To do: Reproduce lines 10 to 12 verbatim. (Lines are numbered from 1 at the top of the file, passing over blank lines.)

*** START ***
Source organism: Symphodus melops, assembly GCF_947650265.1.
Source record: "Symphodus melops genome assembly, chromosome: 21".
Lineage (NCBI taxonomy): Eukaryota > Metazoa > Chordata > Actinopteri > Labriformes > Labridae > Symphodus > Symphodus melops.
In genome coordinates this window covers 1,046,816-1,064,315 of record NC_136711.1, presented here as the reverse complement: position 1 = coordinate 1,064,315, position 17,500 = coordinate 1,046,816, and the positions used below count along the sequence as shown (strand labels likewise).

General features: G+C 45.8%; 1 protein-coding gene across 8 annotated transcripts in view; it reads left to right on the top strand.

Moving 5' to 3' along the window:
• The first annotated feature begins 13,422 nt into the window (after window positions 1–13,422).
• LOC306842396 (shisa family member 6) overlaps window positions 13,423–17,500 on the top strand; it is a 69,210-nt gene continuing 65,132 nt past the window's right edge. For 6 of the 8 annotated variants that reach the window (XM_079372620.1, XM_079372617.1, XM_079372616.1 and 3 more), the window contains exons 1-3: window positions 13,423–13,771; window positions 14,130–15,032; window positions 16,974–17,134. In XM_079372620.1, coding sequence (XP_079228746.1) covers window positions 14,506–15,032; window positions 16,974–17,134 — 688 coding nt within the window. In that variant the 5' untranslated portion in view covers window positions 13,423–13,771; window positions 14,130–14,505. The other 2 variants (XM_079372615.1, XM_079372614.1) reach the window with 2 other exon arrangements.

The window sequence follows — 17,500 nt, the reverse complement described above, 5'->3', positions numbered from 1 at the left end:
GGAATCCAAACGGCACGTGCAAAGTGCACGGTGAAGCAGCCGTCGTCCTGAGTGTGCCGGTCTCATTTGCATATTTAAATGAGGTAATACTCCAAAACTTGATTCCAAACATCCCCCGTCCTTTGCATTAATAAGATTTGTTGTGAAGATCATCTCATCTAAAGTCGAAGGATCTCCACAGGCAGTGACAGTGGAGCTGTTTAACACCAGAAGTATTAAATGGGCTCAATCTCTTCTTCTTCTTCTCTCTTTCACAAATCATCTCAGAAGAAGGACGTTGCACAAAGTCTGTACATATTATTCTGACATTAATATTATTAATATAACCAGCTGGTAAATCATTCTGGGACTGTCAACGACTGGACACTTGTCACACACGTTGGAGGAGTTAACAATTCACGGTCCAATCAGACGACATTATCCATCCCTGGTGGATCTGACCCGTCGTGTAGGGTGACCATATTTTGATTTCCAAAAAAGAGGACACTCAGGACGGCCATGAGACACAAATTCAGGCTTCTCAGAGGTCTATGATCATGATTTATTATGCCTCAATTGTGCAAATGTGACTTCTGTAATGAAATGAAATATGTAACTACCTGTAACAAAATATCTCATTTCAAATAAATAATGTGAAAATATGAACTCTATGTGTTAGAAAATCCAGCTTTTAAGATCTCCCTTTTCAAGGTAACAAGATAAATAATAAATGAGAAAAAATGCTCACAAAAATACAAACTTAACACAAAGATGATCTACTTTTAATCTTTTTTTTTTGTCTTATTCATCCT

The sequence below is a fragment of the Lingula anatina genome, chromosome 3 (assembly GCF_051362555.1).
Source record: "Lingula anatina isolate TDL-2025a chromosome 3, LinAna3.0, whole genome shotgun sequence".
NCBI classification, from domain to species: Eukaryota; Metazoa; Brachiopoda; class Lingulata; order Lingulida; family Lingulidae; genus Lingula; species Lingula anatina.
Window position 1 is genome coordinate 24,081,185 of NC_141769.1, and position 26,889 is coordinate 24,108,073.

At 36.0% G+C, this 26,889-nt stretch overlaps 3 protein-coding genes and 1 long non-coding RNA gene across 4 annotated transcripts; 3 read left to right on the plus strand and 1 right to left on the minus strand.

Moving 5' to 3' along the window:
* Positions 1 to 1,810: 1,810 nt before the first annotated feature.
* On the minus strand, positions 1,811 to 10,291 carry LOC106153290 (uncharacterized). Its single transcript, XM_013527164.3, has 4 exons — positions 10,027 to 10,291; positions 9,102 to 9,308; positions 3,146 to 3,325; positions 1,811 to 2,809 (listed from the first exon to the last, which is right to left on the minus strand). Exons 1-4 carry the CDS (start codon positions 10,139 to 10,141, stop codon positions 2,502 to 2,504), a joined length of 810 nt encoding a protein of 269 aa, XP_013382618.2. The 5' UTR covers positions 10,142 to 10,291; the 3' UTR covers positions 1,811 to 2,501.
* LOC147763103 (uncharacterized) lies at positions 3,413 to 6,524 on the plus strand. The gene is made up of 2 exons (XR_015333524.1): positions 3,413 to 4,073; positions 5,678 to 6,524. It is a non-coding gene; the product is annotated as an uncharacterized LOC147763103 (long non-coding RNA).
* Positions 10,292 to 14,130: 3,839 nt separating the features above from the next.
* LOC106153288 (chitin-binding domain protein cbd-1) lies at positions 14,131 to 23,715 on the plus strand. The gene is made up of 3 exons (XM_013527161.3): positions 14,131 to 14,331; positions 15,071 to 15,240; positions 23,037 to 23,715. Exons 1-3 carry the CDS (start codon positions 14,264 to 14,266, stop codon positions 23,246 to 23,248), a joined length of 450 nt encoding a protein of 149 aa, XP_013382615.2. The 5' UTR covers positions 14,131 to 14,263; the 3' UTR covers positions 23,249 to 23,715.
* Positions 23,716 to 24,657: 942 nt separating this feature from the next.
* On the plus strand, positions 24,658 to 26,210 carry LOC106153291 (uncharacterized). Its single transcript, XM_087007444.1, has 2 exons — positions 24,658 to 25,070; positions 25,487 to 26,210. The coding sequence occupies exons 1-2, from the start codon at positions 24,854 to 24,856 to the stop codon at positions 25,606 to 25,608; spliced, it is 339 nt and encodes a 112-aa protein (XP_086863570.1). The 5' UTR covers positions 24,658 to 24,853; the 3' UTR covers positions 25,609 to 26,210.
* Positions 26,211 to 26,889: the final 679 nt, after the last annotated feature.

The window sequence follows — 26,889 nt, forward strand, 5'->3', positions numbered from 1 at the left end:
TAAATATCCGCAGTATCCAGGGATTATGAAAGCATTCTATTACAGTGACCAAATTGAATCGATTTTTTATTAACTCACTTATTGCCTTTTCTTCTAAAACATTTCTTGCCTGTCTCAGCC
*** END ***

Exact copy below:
GGAATCCAAACGGCACGTGCAAAGTGCACGGTGAAGCAGCCGTCGTCCTGAGTGTGCCGGTCTCATTTGCATATTTAAATGAGGTAATACTCCAAAACTTGATTCCAAACATCCCCCGTCCTTTGCATTAATAAGATTTGTTGTGAAGATCATCTCATCTAAAGTCGAAGGATCTCCACAGGCAGTGACAGTGGAGCTGTTTAACACCAGAAGTATTAAATGGGCTCAATCTCTTCTTCTTCTTCTCTCTTTCACAAATCATCTCAGAAGAAGGACGTTGCACAAAGTCTGTACATATTATTCTGACATTAATATTATTAATATAACCAGCTGGTAAATCATTCTGGGACTGTCAACGACTGGACACTTGTCACACACGTTGGAGGAGTTAACAATTCACGGTCCAATCAGACGACATTATCCATCCCTGGTGGATCTGACCCGTCGTGTAGGGTGACCATATTTTGATTTCCAAAAAAGAGGACACTCAGGACGGCCATGAGACACAAATTCAGGCTTCTCAGAGGTCTATGATCATGATTTATTATGCCTCAATTGTGCAAATGTGACTTCTGTAATGAAATGAAATATGTAACTACCTGTAACAAAATATCTCATTTCAAATAAATAATGTGAAAATATGAACTCTATGTGTTAGAAAATCCAGCTTTTAAGATCTCCCTTTTCAAGGTAACAAGATAAATAATAAATGAGAAAAAATGCTCACAAAAATACAAACTTAACACAAAGATGATCTACTTTTAATCTTTTTTTTTTGTCTTATTCATCCT

The sequence below is a fragment of the Lingula anatina genome, chromosome 3 (assembly GCF_051362555.1).
Source record: "Lingula anatina isolate TDL-2025a chromosome 3, LinAna3.0, whole genome shotgun sequence".